the transmission of a lower-priority packet when a higher priority packet arrives in the queue. However, the link resources used to send the aborted packet are lost, and overall throughput will decrease. Another way to limit delay is to implement a link-level multiplexing scheme that allows several packets to be in progress simultaneously, with transmission priority given to segments of higher-priority IP packets. For links using the Point-To-Point Protocol (PPP) [RFC1661], multi-class multilink [RFC2686] [RFC2687] [RFC2689] provides such a facility. ATM (asynchronous transfer mode), where SNDUs are fragmented and interleaved across smaller 53-byte ATM cells, is another example of this technique. However, ATM is generally used on high-speed links where the store-and-forward delays are already minimal, and it introduces significant (~9%) increases in overhead due to the addition of 5-byte cell overhead to each 48-byte ATM cell. A third example is the Data-Over-Cable Service Interface Specification (DOCSIS) with typical upstream bandwidths of 2.56 Mb/s or 5.12 Mb/s. To reduce the impact of a 1500-byte MTU in DOCSIS 1.0 [DOCSIS1], a data link layer fragmentation mechanism is specified in DOCSIS 1.1 [DOCSIS2]. To accommodate the installed base, DOCSIS 1.1 must be backward compatible with DOCSIS 1.0 cable modems, which generally do not support fragmentation. Under the co-existence of DOCSIS 1.0 and DOCSIS 1.1, the unfragmented large data packets from DOCSIS 1.0 cable modems may affect the quality of service for voice packets from DOCSIS 1.1 cable modems. In this case, it has been shown in [DOCSIS3] that the use of bandwidth allocation algorithms can mitigate this effect. To summarize, there is a fundamental tradeoff between efficiency and latency in the design of a subnetwork, and the designer should keep this tradeoff in mind. 3. Framing on Connection-Oriented Subnetworks IP requires that subnetworks mark the beginning and end of each variable-length, asynchronous IP packet. Some examples of links and subnetworks that do not provide this as an intrinsic feature include: 1. leased lines carrying a synchronous bit stream; 2. ISDN B-channels carrying a synchronous octet stream; 3. dialup telephone modems carrying an asynchronous octet stream;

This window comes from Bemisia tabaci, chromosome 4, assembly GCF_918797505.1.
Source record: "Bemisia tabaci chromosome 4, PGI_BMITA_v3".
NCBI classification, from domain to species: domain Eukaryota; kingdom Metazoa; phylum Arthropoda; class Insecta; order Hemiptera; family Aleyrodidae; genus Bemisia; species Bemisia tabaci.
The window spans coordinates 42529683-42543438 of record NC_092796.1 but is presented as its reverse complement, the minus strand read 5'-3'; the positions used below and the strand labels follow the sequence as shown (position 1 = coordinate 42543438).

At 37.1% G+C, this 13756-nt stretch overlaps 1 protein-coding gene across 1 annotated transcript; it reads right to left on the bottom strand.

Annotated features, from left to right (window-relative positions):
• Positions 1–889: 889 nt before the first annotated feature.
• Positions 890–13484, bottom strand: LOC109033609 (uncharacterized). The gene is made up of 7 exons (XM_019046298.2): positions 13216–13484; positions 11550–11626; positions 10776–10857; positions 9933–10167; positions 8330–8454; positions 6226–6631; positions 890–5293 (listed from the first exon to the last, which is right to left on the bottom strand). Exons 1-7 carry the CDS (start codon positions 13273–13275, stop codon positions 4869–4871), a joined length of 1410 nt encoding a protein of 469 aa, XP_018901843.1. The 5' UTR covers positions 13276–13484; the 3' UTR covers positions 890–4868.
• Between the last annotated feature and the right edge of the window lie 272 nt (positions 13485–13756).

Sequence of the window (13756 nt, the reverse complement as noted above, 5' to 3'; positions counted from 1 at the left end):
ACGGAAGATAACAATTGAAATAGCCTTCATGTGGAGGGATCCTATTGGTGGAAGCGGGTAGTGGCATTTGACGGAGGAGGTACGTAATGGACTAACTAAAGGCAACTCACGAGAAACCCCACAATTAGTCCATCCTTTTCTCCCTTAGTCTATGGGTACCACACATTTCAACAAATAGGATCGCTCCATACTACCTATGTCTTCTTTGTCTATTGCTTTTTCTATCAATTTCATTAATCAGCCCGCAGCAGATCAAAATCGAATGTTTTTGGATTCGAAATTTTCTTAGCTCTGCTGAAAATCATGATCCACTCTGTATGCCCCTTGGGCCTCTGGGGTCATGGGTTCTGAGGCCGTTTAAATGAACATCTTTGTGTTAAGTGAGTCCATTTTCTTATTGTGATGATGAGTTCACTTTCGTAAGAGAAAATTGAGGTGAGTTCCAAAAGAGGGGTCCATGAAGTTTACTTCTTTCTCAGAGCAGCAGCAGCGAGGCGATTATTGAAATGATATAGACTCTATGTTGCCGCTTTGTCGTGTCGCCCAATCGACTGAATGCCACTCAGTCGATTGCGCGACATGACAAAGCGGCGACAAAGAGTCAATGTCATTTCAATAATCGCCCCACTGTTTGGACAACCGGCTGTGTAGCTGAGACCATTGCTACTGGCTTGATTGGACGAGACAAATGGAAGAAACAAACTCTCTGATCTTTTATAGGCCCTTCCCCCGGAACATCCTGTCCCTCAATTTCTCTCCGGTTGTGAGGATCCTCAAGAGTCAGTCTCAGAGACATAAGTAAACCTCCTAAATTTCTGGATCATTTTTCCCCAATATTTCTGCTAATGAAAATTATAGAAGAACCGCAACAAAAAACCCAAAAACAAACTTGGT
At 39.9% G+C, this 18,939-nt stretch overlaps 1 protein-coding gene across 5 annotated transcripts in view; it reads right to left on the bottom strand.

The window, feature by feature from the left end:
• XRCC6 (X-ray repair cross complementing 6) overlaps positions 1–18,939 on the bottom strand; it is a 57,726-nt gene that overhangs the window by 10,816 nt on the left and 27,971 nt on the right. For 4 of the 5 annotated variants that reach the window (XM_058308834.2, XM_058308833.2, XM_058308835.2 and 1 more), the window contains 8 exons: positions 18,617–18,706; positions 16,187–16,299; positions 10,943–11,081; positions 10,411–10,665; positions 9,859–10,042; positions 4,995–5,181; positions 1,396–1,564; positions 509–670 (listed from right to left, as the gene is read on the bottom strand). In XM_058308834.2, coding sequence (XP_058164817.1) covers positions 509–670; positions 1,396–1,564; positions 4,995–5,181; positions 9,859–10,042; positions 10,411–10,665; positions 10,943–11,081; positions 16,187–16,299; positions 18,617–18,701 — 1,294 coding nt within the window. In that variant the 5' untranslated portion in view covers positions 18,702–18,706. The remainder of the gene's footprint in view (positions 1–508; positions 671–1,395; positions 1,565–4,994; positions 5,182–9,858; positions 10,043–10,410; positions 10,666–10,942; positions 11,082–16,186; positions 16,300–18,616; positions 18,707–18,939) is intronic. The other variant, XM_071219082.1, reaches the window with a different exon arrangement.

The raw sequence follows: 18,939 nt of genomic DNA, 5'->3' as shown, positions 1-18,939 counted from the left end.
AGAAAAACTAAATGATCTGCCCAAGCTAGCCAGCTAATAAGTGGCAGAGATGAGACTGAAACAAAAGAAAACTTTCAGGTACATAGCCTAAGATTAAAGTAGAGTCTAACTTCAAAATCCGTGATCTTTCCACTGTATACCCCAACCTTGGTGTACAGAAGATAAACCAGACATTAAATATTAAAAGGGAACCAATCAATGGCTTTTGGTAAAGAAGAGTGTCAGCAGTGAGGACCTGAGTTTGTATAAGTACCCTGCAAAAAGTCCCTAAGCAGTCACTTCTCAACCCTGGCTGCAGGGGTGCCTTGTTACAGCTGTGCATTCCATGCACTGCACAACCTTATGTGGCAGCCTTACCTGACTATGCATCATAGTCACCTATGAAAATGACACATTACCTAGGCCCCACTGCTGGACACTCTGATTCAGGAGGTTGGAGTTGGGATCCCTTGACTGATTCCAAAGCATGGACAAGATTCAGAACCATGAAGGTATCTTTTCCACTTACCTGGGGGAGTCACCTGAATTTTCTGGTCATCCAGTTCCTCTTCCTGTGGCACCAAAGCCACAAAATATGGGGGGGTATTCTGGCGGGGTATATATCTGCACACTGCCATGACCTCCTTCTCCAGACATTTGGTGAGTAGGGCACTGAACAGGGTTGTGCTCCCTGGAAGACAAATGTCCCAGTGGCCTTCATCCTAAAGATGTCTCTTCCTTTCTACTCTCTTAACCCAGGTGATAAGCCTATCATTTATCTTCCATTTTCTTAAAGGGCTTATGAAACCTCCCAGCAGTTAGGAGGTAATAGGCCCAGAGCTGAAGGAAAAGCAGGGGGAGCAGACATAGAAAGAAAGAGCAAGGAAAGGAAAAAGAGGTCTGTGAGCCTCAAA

and 4. Asynchronous Transfer Mode (ATM) networks carrying an asynchronous stream of fixed-sized "cells". The Internet community has defined packet framing methods for all these subnetworks. The Point-To-Point Protocol (PPP) [RFC1661], which uses a variant of HDLC, is applicable to bit synchronous, octet-synchronous, and octet asynchronous links (i.e., examples 1-3 above). PPP is one preferred framing method for IP, since a large number of systems interoperate with PPP. ATM has its own framing methods, described in [RFC2684] [RFC2364]. At high speeds, a subnetwork should provide a framed interface capable of carrying asynchronous, variable-length IP datagrams. The maximum packet size supported by this interface is discussed above in the MTU/Fragmentation section. The subnetwork may implement this facility in any convenient manner. IP packet boundaries need not coincide with any framing or synchronization mechanisms internal to the subnetwork. When the subnetwork implements variable sized data units, the most straightforward approach is to place exactly one IP packet into each subnetwork data unit (SNDU), and to rely on the subnetwork's existing ability to delimit SNDUs to also delimit IP packets. A good example is Ethernet. However, some subnetworks have SNDUs of one or more fixed sizes, as dictated by switching, forward error correction and/or interleaving considerations. Examples of such subnetworks include ATM, with a single cell payload size of 48 octets plus a 5- octet header, and IS-95 digital cellular, with two "rate sets" of four fixed frame sizes each that may be selected on 20 millisecond boundaries. Because IP packets are of variable length, they may not necessarily fit into an integer multiple of fixed-sized SNDUs. An "adaptation layer" is needed to convert IP packets into SNDUs while marking the boundary between each IP packet in some manner. There are several approaches to this problem. The first is to encode each IP packet into one or more SNDUs with no SNDU containing pieces of more than one IP packet, and to pad out the last SNDU of the packet as needed. Bits in a control header added to each SNDU indicate where the data segment belongs in the IP packet. If the subnetwork provides in-order, at-most-once delivery, the header can be as simple as a pair of bits indicating whether the SNDU is the first and/or the last in the IP packet. Alternatively, for subnetworks that do not reorder the fragments of an SNDU, only the last SNDU of the packet could be marked, as this would implicitly